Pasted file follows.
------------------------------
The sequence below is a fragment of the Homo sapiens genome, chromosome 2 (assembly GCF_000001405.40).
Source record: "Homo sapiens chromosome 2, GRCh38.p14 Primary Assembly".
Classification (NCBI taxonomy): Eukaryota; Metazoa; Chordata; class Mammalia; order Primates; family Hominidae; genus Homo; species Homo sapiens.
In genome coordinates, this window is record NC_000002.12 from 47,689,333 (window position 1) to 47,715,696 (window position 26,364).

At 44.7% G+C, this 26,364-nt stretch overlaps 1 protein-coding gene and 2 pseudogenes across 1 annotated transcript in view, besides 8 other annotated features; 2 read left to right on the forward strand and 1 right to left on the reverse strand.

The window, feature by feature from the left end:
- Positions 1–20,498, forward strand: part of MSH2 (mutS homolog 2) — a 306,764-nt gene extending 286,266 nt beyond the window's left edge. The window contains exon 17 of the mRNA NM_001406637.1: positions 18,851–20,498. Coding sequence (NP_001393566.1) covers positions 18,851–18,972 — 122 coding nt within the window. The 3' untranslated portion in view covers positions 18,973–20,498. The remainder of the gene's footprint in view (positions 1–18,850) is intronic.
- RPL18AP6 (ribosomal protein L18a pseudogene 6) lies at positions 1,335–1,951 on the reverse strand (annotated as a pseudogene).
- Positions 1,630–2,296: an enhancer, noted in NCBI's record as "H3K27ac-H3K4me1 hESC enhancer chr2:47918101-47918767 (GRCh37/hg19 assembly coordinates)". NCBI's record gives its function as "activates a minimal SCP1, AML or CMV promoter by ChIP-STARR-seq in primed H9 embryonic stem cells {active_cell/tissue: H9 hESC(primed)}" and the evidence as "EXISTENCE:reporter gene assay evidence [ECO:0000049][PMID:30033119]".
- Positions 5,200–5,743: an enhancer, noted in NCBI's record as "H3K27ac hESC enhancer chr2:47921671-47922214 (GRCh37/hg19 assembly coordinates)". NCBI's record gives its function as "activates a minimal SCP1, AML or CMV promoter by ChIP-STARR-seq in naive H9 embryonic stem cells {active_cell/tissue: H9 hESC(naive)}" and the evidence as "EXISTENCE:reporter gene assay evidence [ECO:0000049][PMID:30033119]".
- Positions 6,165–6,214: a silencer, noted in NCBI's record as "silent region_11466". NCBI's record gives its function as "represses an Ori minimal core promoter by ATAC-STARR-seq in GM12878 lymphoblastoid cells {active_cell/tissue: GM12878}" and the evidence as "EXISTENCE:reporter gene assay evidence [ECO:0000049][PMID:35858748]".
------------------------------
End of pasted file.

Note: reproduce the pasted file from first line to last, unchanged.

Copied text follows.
The sequence below is a fragment of the Homo sapiens genome, chromosome 2 (assembly GCF_000001405.40).
Source record: "Homo sapiens chromosome 2, GRCh38.p14 Primary Assembly".
Classification (NCBI taxonomy): Eukaryota; Metazoa; Chordata; class Mammalia; order Primates; family Hominidae; genus Homo; species Homo sapiens.
In genome coordinates, this window is record NC_000002.12 from 47,689,333 (window position 1) to 47,715,696 (window position 26,364).

At 44.7% G+C, this 26,364-nt stretch overlaps 1 protein-coding gene and 2 pseudogenes across 1 annotated transcript in view, besides 8 other annotated features; 2 read left to right on the forward strand and 1 right to left on the reverse strand.

The window, feature by feature from the left end:
- Positions 1–20,498, forward strand: part of MSH2 (mutS homolog 2) — a 306,764-nt gene extending 286,266 nt beyond the window's left edge. The window contains exon 17 of the mRNA NM_001406637.1: positions 18,851–20,498. Coding sequence (NP_001393566.1) covers positions 18,851–18,972 — 122 coding nt within the window. The 3' untranslated portion in view covers positions 18,973–20,498. The remainder of the gene's footprint in view (positions 1–18,850) is intronic.
- RPL18AP6 (ribosomal protein L18a pseudogene 6) lies at positions 1,335–1,951 on the reverse strand (annotated as a pseudogene).
- Positions 1,630–2,296: an enhancer, noted in NCBI's record as "H3K27ac-H3K4me1 hESC enhancer chr2:47918101-47918767 (GRCh37/hg19 assembly coordinates)". NCBI's record gives its function as "activates a minimal SCP1, AML or CMV promoter by ChIP-STARR-seq in primed H9 embryonic stem cells {active_cell/tissue: H9 hESC(primed)}" and the evidence as "EXISTENCE:reporter gene assay evidence [ECO:0000049][PMID:30033119]".
- Positions 5,200–5,743: an enhancer, noted in NCBI's record as "H3K27ac hESC enhancer chr2:47921671-47922214 (GRCh37/hg19 assembly coordinates)". NCBI's record gives its function as "activates a minimal SCP1, AML or CMV promoter by ChIP-STARR-seq in naive H9 embryonic stem cells {active_cell/tissue: H9 hESC(naive)}" and the evidence as "EXISTENCE:reporter gene assay evidence [ECO:0000049][PMID:30033119]".
- Positions 6,165–6,214: a silencer, noted in NCBI's record as "silent region_11466". NCBI's record gives its function as "represses an Ori minimal core promoter by ATAC-STARR-seq in GM12878 lymphoblastoid cells {active_cell/tissue: GM12878}" and the evidence as "EXISTENCE:reporter gene assay evidence [ECO:0000049][PMID:35858748]".